Congress is rattling its bill hoppers at the merger-crazed defense industry, threatening to undo the payment of subsidies that opponents have labeled "payoffs for layoffs."
A Vermont congressman who last year almost halted the practice says he thinks he now has support to finish the job.
Industry executives warn that mega-deals like the impending consolidation of Boeing Co. and McDonnell Douglas Corp. might not take place if the government backs out of paying some of their costs.
The practice now lets the Defense Department reimburse merging companies for certain expenses of consolidating -- including layoffs -- in return for future savings from the more efficient new company.
Lockheed Martin Corp., the Bethesda giant that has already collected about $348 million in federal subsidies, is watching the situation with concern.
But the Linthicum unit of Northrop Grumman Corp. has a more complicated perspective. While executives there generally favor having the government pay some merger costs, sources say the company wants to make an exception for rival Raytheon Corp.'s pending purchase of Hughes Aircraft Co.
At Northrop Grumman's urging, Democratic U.S. Rep. Ben Cardin has joined four other members of the House Ways and Means Committee in encouraging Defense Secretary William Cohen to deny payments in that deal.
They charge that Hughes is a special case because the $8 billion transaction has been structured to allow parent company General Motors Corp. to avoid about $2.7 billion in federal taxes.
"There is simply no need for the Department of Defense to make tax avoidance even more profitable" by kicking in payments for restructuring costs, a letter to Cohen from the five House members says.
Beyond that, Cardin said, the Hughes purchase combines with Raytheon's pending acquisition of part of Texas Instruments to create a bad situation for Northrop Grumman.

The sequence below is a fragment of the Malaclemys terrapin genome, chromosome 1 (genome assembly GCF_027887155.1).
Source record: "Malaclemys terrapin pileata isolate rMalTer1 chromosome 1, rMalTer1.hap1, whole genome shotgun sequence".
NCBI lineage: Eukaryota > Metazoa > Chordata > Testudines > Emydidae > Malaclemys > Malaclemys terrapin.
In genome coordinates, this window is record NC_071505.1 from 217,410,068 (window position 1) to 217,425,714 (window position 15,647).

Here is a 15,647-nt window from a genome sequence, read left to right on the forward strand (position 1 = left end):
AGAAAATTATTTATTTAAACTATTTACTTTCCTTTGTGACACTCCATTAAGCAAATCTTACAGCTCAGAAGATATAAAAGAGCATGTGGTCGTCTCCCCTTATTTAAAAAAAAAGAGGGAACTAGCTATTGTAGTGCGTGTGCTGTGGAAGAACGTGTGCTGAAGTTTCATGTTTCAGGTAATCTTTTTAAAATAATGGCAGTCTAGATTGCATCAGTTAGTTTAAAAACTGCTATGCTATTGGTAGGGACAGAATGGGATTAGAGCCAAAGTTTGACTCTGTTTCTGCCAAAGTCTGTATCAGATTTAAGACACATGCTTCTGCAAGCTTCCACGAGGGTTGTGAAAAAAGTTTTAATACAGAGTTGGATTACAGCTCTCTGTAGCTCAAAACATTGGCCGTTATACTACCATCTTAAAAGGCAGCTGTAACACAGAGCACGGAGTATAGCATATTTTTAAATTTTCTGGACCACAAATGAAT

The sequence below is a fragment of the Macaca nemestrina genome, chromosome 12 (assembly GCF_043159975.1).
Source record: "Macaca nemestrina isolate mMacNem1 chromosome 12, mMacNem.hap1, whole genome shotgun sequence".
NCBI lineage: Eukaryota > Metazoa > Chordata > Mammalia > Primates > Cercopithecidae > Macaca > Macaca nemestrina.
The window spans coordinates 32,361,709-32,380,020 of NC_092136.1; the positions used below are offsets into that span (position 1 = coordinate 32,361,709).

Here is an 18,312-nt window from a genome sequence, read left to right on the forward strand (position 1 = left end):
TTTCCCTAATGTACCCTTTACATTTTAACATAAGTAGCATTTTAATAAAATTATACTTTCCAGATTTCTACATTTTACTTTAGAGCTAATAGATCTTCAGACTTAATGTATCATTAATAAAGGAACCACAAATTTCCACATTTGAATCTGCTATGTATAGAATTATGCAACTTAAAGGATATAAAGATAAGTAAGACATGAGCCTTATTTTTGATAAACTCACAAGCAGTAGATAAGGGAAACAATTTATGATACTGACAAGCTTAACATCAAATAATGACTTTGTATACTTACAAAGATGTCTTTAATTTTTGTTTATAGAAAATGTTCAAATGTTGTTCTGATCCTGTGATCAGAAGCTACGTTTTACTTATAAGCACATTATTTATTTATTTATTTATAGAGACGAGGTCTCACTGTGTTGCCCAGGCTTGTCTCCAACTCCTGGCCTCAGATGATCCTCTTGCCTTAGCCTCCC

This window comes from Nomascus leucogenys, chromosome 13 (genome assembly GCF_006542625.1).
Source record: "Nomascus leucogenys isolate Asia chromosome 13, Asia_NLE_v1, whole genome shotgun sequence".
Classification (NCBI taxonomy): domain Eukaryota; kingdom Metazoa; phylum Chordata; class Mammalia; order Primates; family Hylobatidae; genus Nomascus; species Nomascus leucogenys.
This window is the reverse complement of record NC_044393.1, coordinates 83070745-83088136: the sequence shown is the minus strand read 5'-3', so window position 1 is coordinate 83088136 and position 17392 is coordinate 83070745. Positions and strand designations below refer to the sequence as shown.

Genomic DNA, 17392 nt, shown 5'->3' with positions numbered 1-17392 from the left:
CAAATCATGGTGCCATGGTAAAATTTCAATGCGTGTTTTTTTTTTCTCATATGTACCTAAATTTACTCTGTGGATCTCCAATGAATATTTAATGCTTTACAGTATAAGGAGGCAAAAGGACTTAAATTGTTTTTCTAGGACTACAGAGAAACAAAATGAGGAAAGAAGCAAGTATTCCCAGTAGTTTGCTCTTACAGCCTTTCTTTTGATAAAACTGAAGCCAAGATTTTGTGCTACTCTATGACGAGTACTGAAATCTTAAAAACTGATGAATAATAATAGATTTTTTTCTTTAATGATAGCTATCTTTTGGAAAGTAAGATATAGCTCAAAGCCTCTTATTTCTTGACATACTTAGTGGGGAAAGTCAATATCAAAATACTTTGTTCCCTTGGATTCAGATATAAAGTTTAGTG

"This [merger] is creating a competitive environment that is questionable and that affects Northrop Grumman," Cardin said. Northrop Grumman's Electronic Sensors and Systems Division employs about 7,300 workers in Linthicum, some of them in Cardin's district.
Company spokesman Jack Martin said only that "there are areas of serious concern, and we've expressed those concerns to the appropriate agencies."
But sources say Northrop Grumman is working relentlessly to convince Pentagon brass that Raytheon can't be allowed to swallow both acquisitions whole.
"It's getting pretty nasty, even in the [Pentagon]," one source said.
Northrop takes its stand
The Raytheon/Texas Instruments deal may be producing the most acrimony. Northrop Grumman's ESSD in Linthicum buys microchips from Texas Instruments for combat radar on the F-22 fighter plane -- an area of direct competition with Raytheon. Sources say Northrop Grumman would like to see that portion of Texas Instruments excluded from the acquisition.
As for Hughes, Northrop Grumman is taking a somewhat riskier strategy by arguing that the transaction should not get federal reimbursements -- a position that fits into the growing move to eliminate such payments across the board.
One industry source says Northrop Grumman is willing to take that chance because it is aghast that one crucial supplier -- Texas Instruments -- and two major rivals -- Raytheon and Hughes -- could be allowed to join forces.
The government will have to hope that Northrop Grumman is able to keep producing combat aircraft radar, the source said, to preserve competition in the nation's industrial base.
"But if it comes to pass that it's not in the interest of Northrop's shareholders to keep investing in that competition, they may exit that line of business and focus on other systems, and then the government is going to be stuck," the source said.
The possible denial of reimbursement for restructuring costs concerns others in the industry.
Lockheed Martin, whose $348 million in government underwriting would draw fire from competing companies if the program were suddenly cut off, casts the prospect in dire terms.
"If such legislation was adopted, the much-needed restructuring the U.S. defense industry would be jeopardized; overcapacity would fuel inefficiency; more jobs would be eliminated than will have been lost through consolidation; and the viability of the U.S. defense industry itself would be threatened," corporate spokesman Charles Manor said.
Billions in savings?
The Defense Department projects that its investment in the merger-created Lockheed Martin will lead to savings of at least $2.375 billion. Overall, in the last three years, the Pentagon has agreed to pay $720 million in reimbursements to a number of companies in return for expected savings of $3.95 billion, according to Defense Department figures.
The savings, though, are hard to pinpoint on particular programs. And because the money is going to multibillion-dollar corporations for transactions that often involve laying off thousands of workers, the program is easy to attack.